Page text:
Primed for middle age and somewhat going past it and that you are a father in exile, voluntary in some sense because you have, indeed, if it were true, chosen to go away to search and find some luxuries of life elsewhere in the hope that you can buy time and space to write your ambitious work about the terrors and surprises of being a Filipino and being part of an imagined reality we call 'the Filipino nation', you become sensitive to so many things.
Oh, I have been like this these past few days: sensitive, so sensitive to a fault. Words have been like blades, sharp and wounding, blood oozing in their edges like a Bushido sword.
When you have my age, you become ultra sensitive to the hidden and secret meanings of utterances even if, in Fernand Braudel's sense, the clear intention of our words is what, to him, would pin down what we mean and how to make sense of the world.
Braudel is historicistic, for certain, in the mold of the classical hermeneuts who were looking at the sacred biblical text as if they were fossils for us to look into and interpret the past.
Then again, we understand the point of Braudel as well as he looked at the world and the geographies of joy and sorrow he saw in the formation of a community or a new nation or a new country out of the political and 'national' aspirations of a people.
We see here, for instance, the hidden desire of Islam to create a world that is Islamic in much the same way that we see the imperialistic posturings hidden in the Christian sense of evangelizing the world, with rice and salvation bribes in order for the missioners to have something to report to their kings and patrons and popes and superiors in the foreign countries where they came from, the report, almost always, semantically hidden in such phrases as 'the number of souls saved' or 'the number of souls baptized.'
It is in light of "The Word" in these events that I tried to put some sense and meanings--or their semblance--to the utterances of my youngest child, a talkative daughter who likes to pose questions at a time that you do not know how to answer them because, for one, you are drowned by sorrow when talking to her even as you find comfort in her voice, tone, and pitch only a joyous child has. When I called her up the last time, she told me, "Tawagan mo uli ako mamamayang gabi, ha, papa? Please, kakausapin mo ako uli."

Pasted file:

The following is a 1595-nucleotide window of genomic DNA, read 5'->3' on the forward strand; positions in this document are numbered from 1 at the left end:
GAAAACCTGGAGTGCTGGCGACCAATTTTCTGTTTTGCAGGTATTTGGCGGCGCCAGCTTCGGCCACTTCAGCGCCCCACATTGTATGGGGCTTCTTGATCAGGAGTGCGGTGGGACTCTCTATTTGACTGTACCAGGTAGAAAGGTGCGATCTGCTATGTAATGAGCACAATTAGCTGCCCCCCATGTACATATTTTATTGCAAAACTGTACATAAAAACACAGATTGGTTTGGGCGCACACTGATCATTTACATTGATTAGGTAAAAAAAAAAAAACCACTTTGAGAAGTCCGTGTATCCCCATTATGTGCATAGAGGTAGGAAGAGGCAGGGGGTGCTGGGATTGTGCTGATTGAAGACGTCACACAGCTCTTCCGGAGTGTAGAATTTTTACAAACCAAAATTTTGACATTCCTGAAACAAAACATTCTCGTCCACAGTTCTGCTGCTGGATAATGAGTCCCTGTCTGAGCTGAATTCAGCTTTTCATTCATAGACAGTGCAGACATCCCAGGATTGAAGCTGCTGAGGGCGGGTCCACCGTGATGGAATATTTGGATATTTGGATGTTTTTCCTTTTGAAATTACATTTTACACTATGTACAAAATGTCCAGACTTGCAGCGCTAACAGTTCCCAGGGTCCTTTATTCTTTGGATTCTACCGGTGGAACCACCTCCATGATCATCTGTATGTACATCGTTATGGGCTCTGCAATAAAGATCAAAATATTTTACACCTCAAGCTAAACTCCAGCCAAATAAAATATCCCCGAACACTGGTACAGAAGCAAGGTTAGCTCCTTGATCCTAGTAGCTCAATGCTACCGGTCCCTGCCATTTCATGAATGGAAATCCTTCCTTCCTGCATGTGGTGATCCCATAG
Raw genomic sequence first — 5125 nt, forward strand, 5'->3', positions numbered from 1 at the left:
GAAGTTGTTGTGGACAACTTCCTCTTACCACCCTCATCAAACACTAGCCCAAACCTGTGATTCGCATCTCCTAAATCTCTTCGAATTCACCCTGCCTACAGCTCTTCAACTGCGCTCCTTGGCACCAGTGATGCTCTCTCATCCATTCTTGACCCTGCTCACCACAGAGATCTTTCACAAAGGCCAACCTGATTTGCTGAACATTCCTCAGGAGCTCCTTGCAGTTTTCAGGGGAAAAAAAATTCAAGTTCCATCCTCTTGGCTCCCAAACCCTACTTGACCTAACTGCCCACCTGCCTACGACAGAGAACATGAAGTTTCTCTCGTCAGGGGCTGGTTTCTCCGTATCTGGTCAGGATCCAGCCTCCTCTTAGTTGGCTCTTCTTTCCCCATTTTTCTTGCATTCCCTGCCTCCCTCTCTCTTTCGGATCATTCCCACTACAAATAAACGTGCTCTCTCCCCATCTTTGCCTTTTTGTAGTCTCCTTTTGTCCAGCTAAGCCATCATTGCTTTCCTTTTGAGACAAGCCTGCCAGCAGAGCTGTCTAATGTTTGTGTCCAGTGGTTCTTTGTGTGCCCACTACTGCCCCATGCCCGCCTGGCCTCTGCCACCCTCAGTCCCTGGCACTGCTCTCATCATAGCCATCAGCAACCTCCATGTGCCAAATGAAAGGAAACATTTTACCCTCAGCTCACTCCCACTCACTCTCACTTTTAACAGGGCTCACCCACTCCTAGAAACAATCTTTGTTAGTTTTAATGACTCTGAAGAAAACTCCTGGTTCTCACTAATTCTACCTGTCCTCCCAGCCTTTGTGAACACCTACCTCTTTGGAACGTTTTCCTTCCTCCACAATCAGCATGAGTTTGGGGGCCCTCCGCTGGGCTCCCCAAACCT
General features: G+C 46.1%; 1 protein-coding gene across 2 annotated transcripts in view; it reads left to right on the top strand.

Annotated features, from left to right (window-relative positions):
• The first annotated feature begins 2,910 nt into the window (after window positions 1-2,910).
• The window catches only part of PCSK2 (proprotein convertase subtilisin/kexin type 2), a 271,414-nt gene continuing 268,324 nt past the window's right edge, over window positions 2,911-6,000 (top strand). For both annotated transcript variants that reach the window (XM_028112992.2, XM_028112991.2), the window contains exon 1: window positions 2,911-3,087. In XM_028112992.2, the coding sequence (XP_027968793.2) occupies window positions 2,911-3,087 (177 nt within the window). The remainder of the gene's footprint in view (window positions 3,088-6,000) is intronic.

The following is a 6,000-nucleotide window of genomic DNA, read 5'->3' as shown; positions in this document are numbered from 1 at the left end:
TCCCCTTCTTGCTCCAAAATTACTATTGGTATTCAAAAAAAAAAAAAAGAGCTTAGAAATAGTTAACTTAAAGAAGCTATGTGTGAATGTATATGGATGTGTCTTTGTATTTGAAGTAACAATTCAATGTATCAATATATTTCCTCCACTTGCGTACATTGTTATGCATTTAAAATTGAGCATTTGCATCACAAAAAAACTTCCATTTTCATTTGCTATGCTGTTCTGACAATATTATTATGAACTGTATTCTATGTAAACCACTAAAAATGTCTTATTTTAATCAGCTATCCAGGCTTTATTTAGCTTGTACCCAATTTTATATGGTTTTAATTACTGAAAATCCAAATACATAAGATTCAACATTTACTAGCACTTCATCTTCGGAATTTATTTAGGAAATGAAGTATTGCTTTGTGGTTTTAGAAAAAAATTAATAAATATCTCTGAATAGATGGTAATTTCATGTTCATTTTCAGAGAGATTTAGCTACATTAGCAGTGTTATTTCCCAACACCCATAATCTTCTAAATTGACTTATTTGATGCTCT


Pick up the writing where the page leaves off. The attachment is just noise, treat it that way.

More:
Those twin statements, from the exuberance of a child that did not see much of me while she was trying to make sense and meaning of her child's world through her child's words, were something that touched me so terribly, more because they have in them the hidden longing of a daughter who barely knew my face and pathos as she was growing up and I was not there, I was not simply there to lull her to sleep or to pick her up when she stumbled and hurt herself.
I left her when she was one, and I could not imagine the scene when I left that March. Now she told her tita, an aunt who takes care of her, "Pag nasa Hawai`i na ako, tita, padadalhan kita ng pera."
When I left that March, school had just closed, the first born done with his first year of college life away from home, the first born who chose to study in another campus of the state university in order to have his own taste of freedom college life offered; the second born was going to fourth year, and whose graduation in high school I would miss, my missing of this event and her confirmation and her graduation in the elementary and some others leaving me heavy traces of incompetence and guilt; and the last born having just celebrated her first birthday in a Jollibee store some months before.
I could not remember if she had uttered her first word at that time; but some months after, I would receive a picture of her scanning the pages of the Philippine Daily Inquirer, the broadsheet spread on the cement floor. I only knew one thing: that we all cried on the night before I left, the long and sad goodbyes a ritual of hope and promise at the same time.
She quizzed me when I last called, the youngest daughter: "Saan ang bahay mo? Umuulan ba diyan? Umuulan dito e, bumabagyo pa! Anong ginagawa mo? Sinong kasama mo? Kailan ka uuwi? Nami-miss mo ako, papa? Nami-miss na kita e."
And then the exuberance of a child discovering many things: "Marunong na ako ng 'Bayang Magiliw'. Tumatayo ako sa bangko kapag sinasabi ko ang 'Iniibig ko ang Pilipinas'. Inilalagay ko sa dibdib ko ang aking kanang kamay, papa, kasi yun ang sabi ng titser."
"Tatawagan mo ako mamayang gabi, ha?" she reminded me. I remembered that she was in my mother's house to wait for her ride home, her school done and over with that noontime and she expected me to call her in our home.
Something hurt as I listened to her, deep in the guts, a pinch in the mind, a wound in the soul.
As I write this, I looked at the late moon rise, the comb-like light in the west standing guard, atop the outline of mountains so broad and so calm, like the sea that I knew was there for always beyond these sacred scenes. There are mercies and kindnesses, indeed, from the universe. I teared up for the lost times that have something to do with fathering from afar.
I knew, I knew: I was on a sacred ground at this sacred hour. On that nite, I had to wait for the opportune time to call my daughters and my son who were from afar. No, I was the one from afar.
A. S. Agcaoili
July 29, 2006